Even while Pakistan is geographically better placed than India to enhance trade, cultural and energy links with Central Asia, an unstable Afghanistan with its problems of Islamic fundamentalism and drug-trafficking prevented the Central Asian leaderships from allowing an enhanced role for Islamabad. On the other side, India without a direct land access to Afghanistan being denied by Pakistan looked for alternative ways (through Iran) to reach out to Central Asia. Its continued trade, cultural and energy ties with the region made it a full member of the Shanghai Cooperation Organization (SCO) along with Pakistan.
Pakistan being located at the crossroads between Central and South Asia seems inclined to see the Gwadar port and other interlinking projects under China-Pakistan Economic Corridor (CPEC), serve the purpose of establishing strong ties with the landlocked energy-rich Central Asian states. Pakistan and China have also developed alternative routes to Central Asia such as Pakistan-China-Kyrgyz-Kazakhstan Transit Agreement through Karakoram Highway, Khunjerab and China.
Pakistan would like to see the revival of the Silk Route but without India being a part of it. The Silk route in the past allowed enormous economic activities between the Central and South Asian regions and the merchants from South Asia were not only actively engaged in trade with the Central Asian region using Afghanistan as a bridge, they established their outposts and stations in various parts of Central Asia. Against this backdrop, the Pakistani city of Peshawar emerged as the main trading centre and the Hindko language of Peshawar served as the common language to facilitate trade dealings between the two regions whereas trade flourished through the Samarkand-Multan to Lahore route.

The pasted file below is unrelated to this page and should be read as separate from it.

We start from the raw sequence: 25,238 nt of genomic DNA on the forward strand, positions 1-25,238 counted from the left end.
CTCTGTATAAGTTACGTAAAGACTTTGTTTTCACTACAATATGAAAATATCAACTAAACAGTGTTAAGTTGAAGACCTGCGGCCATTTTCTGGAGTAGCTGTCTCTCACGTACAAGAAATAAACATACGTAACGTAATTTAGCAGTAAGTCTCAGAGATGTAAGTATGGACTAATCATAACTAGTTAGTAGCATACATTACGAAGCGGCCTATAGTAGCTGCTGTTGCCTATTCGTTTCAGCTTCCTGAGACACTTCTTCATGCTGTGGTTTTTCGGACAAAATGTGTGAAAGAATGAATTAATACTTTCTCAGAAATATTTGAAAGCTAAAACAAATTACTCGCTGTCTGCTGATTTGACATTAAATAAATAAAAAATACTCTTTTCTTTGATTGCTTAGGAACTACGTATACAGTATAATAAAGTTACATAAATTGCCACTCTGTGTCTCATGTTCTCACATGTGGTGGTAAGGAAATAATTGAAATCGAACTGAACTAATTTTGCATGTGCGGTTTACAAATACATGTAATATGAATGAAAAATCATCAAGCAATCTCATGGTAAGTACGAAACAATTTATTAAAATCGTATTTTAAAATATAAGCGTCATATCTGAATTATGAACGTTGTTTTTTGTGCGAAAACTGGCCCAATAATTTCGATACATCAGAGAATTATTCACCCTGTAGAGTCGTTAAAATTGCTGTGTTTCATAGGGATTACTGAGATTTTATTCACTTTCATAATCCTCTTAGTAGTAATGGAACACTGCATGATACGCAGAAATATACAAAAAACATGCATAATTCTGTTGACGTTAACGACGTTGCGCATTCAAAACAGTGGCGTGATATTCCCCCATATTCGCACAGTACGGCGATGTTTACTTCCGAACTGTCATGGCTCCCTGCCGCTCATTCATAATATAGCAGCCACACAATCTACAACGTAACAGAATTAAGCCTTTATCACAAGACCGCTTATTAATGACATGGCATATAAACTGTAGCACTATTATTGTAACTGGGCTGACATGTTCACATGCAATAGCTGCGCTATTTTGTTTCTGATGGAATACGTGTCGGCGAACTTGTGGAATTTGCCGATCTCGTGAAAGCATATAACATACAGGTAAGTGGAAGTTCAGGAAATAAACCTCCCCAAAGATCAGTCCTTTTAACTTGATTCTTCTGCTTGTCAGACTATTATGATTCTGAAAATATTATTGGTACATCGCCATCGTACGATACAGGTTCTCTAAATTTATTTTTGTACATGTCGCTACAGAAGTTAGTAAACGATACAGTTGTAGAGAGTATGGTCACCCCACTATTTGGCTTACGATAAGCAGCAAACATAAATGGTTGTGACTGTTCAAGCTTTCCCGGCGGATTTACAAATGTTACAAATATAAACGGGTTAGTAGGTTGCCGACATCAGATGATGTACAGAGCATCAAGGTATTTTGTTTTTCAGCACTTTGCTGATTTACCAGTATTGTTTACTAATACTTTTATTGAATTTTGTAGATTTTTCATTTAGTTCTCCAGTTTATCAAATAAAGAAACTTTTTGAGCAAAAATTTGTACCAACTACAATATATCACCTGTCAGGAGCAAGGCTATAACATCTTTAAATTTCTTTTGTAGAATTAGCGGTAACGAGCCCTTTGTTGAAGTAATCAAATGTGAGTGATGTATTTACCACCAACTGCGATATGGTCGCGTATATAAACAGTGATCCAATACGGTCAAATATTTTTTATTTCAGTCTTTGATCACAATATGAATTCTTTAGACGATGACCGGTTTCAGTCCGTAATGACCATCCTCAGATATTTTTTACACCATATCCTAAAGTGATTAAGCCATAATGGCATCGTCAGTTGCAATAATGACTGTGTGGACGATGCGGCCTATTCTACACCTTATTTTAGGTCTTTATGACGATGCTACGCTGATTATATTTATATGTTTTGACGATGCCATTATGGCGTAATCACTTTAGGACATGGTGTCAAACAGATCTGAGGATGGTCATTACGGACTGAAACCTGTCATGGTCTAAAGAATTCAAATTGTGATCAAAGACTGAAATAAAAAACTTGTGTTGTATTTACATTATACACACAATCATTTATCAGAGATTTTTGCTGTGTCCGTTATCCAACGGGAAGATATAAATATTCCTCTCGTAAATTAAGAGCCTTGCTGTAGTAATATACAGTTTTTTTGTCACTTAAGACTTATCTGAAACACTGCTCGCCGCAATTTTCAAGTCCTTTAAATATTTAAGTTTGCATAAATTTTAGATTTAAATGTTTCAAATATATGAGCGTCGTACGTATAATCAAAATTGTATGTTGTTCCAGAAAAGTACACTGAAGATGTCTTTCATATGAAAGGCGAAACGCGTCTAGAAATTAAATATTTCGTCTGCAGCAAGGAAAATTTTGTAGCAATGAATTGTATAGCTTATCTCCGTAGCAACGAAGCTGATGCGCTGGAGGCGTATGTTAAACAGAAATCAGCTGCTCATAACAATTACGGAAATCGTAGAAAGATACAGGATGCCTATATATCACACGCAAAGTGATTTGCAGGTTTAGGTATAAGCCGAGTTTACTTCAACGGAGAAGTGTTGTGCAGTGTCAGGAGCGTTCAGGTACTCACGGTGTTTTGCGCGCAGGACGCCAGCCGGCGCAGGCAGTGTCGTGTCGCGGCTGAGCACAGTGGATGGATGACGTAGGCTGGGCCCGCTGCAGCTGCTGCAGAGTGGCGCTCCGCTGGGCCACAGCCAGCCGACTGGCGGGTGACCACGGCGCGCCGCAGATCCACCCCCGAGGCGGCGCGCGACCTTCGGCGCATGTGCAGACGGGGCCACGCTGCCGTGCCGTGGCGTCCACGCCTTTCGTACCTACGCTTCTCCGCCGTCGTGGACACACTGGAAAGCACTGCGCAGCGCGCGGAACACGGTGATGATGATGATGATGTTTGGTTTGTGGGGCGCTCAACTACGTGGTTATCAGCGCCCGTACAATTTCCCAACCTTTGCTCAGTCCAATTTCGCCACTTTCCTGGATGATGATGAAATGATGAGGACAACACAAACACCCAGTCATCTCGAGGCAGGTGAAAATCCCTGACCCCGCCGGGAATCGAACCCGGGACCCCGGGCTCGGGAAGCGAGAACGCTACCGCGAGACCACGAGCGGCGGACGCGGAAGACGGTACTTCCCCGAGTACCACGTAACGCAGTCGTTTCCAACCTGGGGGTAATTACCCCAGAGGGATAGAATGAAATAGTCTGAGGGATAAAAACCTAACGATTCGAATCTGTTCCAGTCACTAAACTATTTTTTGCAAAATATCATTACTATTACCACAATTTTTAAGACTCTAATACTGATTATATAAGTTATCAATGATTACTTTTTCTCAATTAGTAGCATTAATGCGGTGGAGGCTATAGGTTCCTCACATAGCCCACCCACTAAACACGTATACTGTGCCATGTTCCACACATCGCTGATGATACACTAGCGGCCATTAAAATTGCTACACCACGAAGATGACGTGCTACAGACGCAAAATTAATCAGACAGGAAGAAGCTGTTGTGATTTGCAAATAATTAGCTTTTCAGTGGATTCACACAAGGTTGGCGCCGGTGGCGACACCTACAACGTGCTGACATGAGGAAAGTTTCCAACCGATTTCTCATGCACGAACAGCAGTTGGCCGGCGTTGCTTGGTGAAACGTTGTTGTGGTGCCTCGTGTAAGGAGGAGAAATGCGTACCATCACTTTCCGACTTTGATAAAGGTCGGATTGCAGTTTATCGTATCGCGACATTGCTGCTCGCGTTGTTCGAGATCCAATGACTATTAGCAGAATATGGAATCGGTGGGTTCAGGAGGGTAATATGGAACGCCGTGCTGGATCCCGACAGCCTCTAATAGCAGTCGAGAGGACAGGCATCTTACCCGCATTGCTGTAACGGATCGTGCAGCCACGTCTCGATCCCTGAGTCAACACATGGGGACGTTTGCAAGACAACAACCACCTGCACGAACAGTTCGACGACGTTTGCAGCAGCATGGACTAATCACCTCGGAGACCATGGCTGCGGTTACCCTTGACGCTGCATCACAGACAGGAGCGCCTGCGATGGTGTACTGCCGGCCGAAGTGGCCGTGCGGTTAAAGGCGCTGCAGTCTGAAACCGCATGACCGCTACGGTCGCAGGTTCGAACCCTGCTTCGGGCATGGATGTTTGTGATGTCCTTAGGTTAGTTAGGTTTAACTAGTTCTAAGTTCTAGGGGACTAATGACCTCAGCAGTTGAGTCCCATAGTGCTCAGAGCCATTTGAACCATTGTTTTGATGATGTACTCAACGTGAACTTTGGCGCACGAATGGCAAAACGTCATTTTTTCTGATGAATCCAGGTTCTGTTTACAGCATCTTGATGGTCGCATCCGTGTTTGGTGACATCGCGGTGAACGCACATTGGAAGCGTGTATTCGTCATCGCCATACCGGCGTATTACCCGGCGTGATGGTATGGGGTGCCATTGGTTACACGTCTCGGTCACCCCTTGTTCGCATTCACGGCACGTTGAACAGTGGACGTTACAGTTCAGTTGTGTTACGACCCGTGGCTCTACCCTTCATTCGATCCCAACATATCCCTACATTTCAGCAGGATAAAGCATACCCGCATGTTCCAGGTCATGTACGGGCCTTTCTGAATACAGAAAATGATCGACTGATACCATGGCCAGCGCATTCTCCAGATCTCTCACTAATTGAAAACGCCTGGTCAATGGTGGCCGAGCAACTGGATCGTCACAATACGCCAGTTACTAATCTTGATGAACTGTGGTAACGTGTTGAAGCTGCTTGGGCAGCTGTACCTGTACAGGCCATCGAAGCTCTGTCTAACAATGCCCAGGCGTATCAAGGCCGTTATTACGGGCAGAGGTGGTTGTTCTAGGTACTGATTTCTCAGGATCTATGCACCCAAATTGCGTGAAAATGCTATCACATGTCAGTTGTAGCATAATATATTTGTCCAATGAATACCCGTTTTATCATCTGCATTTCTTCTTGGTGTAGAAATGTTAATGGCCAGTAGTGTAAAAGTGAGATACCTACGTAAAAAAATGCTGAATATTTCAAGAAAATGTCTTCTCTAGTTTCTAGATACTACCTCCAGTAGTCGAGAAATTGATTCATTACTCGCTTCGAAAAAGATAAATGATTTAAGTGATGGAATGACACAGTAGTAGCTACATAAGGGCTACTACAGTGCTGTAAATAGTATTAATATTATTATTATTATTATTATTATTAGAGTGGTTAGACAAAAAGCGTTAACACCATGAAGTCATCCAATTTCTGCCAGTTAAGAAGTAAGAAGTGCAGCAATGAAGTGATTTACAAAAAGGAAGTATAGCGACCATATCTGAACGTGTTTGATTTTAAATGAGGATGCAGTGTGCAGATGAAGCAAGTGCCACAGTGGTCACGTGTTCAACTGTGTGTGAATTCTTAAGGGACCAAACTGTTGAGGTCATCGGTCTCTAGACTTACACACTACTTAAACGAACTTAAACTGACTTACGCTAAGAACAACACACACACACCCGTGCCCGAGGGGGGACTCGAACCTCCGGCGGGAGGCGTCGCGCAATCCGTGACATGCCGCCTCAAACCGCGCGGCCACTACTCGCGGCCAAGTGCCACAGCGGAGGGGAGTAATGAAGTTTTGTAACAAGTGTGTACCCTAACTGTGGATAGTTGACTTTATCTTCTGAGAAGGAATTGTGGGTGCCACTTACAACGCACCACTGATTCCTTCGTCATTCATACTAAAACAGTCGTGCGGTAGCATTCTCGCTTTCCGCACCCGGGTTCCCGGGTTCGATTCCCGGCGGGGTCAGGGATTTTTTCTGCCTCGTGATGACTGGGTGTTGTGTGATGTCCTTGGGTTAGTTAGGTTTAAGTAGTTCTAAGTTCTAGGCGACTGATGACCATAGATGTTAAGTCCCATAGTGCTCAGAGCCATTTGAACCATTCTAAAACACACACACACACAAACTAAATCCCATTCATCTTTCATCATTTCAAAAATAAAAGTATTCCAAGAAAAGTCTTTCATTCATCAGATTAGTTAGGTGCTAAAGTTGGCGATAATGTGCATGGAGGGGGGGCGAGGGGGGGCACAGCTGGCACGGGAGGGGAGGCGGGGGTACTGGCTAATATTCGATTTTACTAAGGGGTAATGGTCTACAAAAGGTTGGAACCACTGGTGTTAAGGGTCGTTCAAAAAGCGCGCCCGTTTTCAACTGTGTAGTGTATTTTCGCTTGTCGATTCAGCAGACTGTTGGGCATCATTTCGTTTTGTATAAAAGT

Pakistan has gradually enhanced multi-faceted ties with the Central Asian region. For instance, the Central Asia South Asia-1000 (CASA) is a major cooperation project between the country and Tajikistan to overcome its energy deficit. Whereas the volume of trade between Tajikistan and Pakistan has steadily grown from the US $ 18 million in 1998 to the US $ 89 million in 2014, Pakistan’s economic relations with Uzbekistan are gradually evolving with the establishment of Pakistan-Uzbekistan Joint Ministerial Commission.
To facilitate collaboration in socio-economic and cultural fields, institutional level arrangements have been made by the country and Joint Economic Commissions (JECs) have also been established with all the Central Asian states. Nonetheless, continuing instability in Afghanistan has been projected as a major hindrance to Pakistan’s efforts at cementing ties with the Central Asian states. However, the desire for a peaceful and stable Afghanistan would continue to evade so long as Pakistan is unable to secure an Afghan government according to its preference which would not only promote its interests and expand its sway into the Central Asian region but would also help undercut India’s geopolitical interests at the same time.